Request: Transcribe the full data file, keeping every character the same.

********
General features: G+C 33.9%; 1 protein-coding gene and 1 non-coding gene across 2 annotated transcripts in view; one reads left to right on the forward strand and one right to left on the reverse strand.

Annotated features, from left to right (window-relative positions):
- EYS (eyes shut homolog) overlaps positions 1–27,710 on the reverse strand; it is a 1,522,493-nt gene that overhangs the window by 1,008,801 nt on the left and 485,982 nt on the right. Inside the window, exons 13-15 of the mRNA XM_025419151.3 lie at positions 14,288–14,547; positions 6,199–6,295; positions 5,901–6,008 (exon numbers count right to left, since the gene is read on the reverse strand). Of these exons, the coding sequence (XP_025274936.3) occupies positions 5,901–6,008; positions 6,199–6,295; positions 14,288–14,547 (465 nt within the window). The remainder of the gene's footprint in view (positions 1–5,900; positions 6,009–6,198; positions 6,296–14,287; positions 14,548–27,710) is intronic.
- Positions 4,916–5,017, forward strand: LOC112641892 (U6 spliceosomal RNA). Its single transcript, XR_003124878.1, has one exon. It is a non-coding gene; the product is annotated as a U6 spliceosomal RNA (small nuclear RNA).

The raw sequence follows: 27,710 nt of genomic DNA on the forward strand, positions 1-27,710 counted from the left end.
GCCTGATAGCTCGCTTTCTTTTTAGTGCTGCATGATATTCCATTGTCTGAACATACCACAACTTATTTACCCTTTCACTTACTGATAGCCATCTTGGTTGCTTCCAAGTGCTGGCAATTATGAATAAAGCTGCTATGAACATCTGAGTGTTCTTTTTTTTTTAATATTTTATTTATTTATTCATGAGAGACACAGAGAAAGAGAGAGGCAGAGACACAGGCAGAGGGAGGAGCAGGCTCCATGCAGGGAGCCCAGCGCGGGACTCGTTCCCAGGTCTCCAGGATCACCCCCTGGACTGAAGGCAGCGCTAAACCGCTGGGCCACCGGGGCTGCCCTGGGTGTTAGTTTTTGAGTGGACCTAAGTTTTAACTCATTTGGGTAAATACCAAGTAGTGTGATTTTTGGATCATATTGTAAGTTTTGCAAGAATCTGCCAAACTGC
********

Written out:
General features: G+C 33.9%; 1 protein-coding gene and 1 non-coding gene across 2 annotated transcripts in view; one reads left to right on the forward strand and one right to left on the reverse strand.

Annotated features, from left to right (window-relative positions):
- EYS (eyes shut homolog) overlaps positions 1–27,710 on the reverse strand; it is a 1,522,493-nt gene that overhangs the window by 1,008,801 nt on the left and 485,982 nt on the right. Inside the window, exons 13-15 of the mRNA XM_025419151.3 lie at positions 14,288–14,547; positions 6,199–6,295; positions 5,901–6,008 (exon numbers count right to left, since the gene is read on the reverse strand). Of these exons, the coding sequence (XP_025274936.3) occupies positions 5,901–6,008; positions 6,199–6,295; positions 14,288–14,547 (465 nt within the window). The remainder of the gene's footprint in view (positions 1–5,900; positions 6,009–6,198; positions 6,296–14,287; positions 14,548–27,710) is intronic.
- Positions 4,916–5,017, forward strand: LOC112641892 (U6 spliceosomal RNA). Its single transcript, XR_003124878.1, has one exon. It is a non-coding gene; the product is annotated as a U6 spliceosomal RNA (small nuclear RNA).

The raw sequence follows: 27,710 nt of genomic DNA on the forward strand, positions 1-27,710 counted from the left end.
GCCTGATAGCTCGCTTTCTTTTTAGTGCTGCATGATATTCCATTGTCTGAACATACCACAACTTATTTACCCTTTCACTTACTGATAGCCATCTTGGTTGCTTCCAAGTGCTGGCAATTATGAATAAAGCTGCTATGAACATCTGAGTGTTCTTTTTTTTTTAATATTTTATTTATTTATTCATGAGAGACACAGAGAAAGAGAGAGGCAGAGACACAGGCAGAGGGAGGAGCAGGCTCCATGCAGGGAGCCCAGCGCGGGACTCGTTCCCAGGTCTCCAGGATCACCCCCTGGACTGAAGGCAGCGCTAAACCGCTGGGCCACCGGGGCTGCCCTGGGTGTTAGTTTTTGAGTGGACCTAAGTTTTAACTCATTTGGGTAAATACCAAGTAGTGTGATTTTTGGATCATATTGTAAGTTTTGCAAGAATCTGCCAAACTGC